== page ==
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OCEAN'S ELEVEN

To date, STEVEN SODERBERGH (Director) is the only director to have two films nominated for Best Picture and Best Director in the same year. His Academy Award for Best Director of Traffic marks the first time since the 1928-29 Awards that a director has successfully competed against himself (Frank Lloyd for Divine Lady. Michael Curtiz, a double nominee for Best Director in 1938 for Angels With Dirty Faces and Four Daughters lost to Frank Capra for You Can't Take It With You).

Traffic, a contemporary thriller set against the backdrop of the United States' on-going drug wars, also received Oscars for Editing (Stephen Mirrione), Supporting Actor (Benicio del Toro) and Adapted Screenplay (Stephen Gaghan). The film's fifth nomination was for Best Picture (Laura Bickford, Marshall Herskovitz, Edward Zwick). Traffic has grossed over $124,000,000 domestically, bringing its worldwide total to over $200 million.

In addition to Soderbergh's Best Director nomination for Erin Brockovich, Julia Roberts received the Best Actress Academy Award for the title role in the true story of a California single mother who takes on a power company in a direct-action suit and brings it to its knees. The film's other nominations were for Best Supporting Actor (Albert Finney), Best Original Screenplay (Susannah Grant) and Best Picture (Danny DeVito, Michael Shamberg, Stacey Sher).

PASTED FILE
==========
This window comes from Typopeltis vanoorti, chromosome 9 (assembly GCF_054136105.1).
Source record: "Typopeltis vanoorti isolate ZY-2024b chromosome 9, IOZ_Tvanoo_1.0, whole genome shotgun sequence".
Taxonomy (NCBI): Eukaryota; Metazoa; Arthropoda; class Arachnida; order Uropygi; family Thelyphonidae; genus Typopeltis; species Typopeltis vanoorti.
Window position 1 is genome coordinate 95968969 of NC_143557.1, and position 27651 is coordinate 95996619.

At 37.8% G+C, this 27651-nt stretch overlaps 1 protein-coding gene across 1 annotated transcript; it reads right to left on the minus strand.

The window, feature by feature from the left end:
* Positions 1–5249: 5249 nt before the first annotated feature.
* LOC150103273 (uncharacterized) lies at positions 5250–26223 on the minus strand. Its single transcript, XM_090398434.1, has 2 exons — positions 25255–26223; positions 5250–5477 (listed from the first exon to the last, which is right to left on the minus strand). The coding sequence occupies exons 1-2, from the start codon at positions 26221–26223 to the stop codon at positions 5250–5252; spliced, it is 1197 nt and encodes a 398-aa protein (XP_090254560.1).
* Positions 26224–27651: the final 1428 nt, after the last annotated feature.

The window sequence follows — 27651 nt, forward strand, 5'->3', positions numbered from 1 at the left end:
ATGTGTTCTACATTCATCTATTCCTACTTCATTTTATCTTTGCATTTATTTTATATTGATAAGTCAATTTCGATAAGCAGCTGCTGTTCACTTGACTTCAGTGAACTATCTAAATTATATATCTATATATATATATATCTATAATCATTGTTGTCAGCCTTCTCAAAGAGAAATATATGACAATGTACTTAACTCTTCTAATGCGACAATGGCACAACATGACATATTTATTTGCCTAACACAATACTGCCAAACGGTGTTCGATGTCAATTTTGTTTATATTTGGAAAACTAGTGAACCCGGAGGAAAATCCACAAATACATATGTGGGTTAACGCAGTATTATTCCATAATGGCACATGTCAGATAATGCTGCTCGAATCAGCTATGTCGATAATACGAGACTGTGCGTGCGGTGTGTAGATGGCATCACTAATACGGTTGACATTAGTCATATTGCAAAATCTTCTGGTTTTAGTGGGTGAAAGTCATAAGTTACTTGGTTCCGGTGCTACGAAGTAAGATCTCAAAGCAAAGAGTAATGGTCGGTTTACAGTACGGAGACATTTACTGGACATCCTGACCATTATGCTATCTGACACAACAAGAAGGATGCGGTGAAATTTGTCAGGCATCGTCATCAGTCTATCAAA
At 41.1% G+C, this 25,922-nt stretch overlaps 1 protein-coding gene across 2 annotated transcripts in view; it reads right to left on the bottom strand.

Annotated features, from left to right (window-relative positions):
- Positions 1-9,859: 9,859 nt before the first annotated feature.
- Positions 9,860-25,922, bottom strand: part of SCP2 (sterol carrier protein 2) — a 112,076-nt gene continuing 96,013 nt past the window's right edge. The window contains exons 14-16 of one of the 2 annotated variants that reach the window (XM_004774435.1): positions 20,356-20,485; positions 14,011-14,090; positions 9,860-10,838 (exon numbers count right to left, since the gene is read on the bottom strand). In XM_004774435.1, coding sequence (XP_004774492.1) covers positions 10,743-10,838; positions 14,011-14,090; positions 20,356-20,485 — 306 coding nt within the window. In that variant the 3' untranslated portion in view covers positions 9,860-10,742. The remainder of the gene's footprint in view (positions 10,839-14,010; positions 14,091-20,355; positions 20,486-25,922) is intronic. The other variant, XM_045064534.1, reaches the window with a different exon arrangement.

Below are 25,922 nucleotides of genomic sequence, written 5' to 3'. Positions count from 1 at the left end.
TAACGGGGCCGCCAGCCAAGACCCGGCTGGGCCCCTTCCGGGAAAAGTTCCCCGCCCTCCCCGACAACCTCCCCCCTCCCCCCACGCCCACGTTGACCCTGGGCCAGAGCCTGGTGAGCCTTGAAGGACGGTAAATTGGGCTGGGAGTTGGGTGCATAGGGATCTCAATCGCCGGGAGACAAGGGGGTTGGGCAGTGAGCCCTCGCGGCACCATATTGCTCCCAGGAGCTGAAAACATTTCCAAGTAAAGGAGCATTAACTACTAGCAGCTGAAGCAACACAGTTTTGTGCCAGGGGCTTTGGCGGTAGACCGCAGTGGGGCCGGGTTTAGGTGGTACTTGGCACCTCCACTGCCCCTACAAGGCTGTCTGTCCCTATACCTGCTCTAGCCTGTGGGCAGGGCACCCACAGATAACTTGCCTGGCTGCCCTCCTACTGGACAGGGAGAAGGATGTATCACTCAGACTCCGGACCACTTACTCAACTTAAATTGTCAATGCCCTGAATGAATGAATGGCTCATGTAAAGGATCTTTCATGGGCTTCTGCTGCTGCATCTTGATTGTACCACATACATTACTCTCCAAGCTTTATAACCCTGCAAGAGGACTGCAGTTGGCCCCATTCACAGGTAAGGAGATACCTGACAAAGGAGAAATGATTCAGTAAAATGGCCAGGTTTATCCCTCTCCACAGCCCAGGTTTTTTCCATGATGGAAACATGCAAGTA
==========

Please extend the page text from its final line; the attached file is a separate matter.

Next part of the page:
Ocean's Eleven is Soderbergh's eleventh film, following Traffic, Erin Brockovich, The Limey, Out of Sight, Gray's Anatomy, Schizopolis, The Underneath, King of the Hill, Kafka and sex, lies, and videotape.

Born in Georgia and raised primarily in Baton Rouge, Louisiana, Soderbergh began making films at age 13. After graduating from high school, he traveled to Los Angeles, where he worked as a freelance editor before returning to Baton Rouge to continue making short films and writing screenplays. After shooting a documentary profiling the rock group Yes, Soderbergh was asked to direct a full-length concert film for the band. The result was 9012LIVE, which received a Grammy nomination in 1986 for Long Form Music Video.

After two years of writing more screenplays, both on spec and for hire, Soderbergh completed the script for sex, lies, and videotape. Shooting commenced in Baton Rouge in the summer of 1988 with James Spader, Andie MacDowell, Peter Gallagher and Laura San Giacomo playing the four leads. The film premiered at the Sundance film festival in January 1989 and four months later won the Palme d'Or at the Cannes Film Festival.

Soderbergh's second film, Kafka, was a black-and-white mystery-suspense film set in post-WWI Prague. Combining elements of Franz Kafka's life, letters and fiction, the film starred Jeremy Irons in the title role and was released in 1991.

The memoirs of author A.E. Hotchner provided the basis for Soderbergh's third film, King of the Hill, which detailed the attempts of an imaginative twelve-year old boy to keep his family from splitting apart during the Great Depression. The film was released in 1993 and, according to the annual Premiere Magazine Critic's Chart, was the fifth best-reviewed film of the year.

In 1995, Soderbergh reunited with Peter Gallagher for The Underneath, a dark tale of obsession and betrayal set in present-day Austin, Texas. The film also starred Alison Elliot, Elisabeth Shue and Joe Don Baker.

In the spring of 1997, Soderbergh had two films in release: Schizopolis, an experimental, low-budget comedy in the spirit of Richard Lester and Bunuel and Gray's Anatomy, the filmed version of Spalding Gray's acclaimed monologue, in which Gray describes his experiences in the world of medicine (both the alternative and established variety) a

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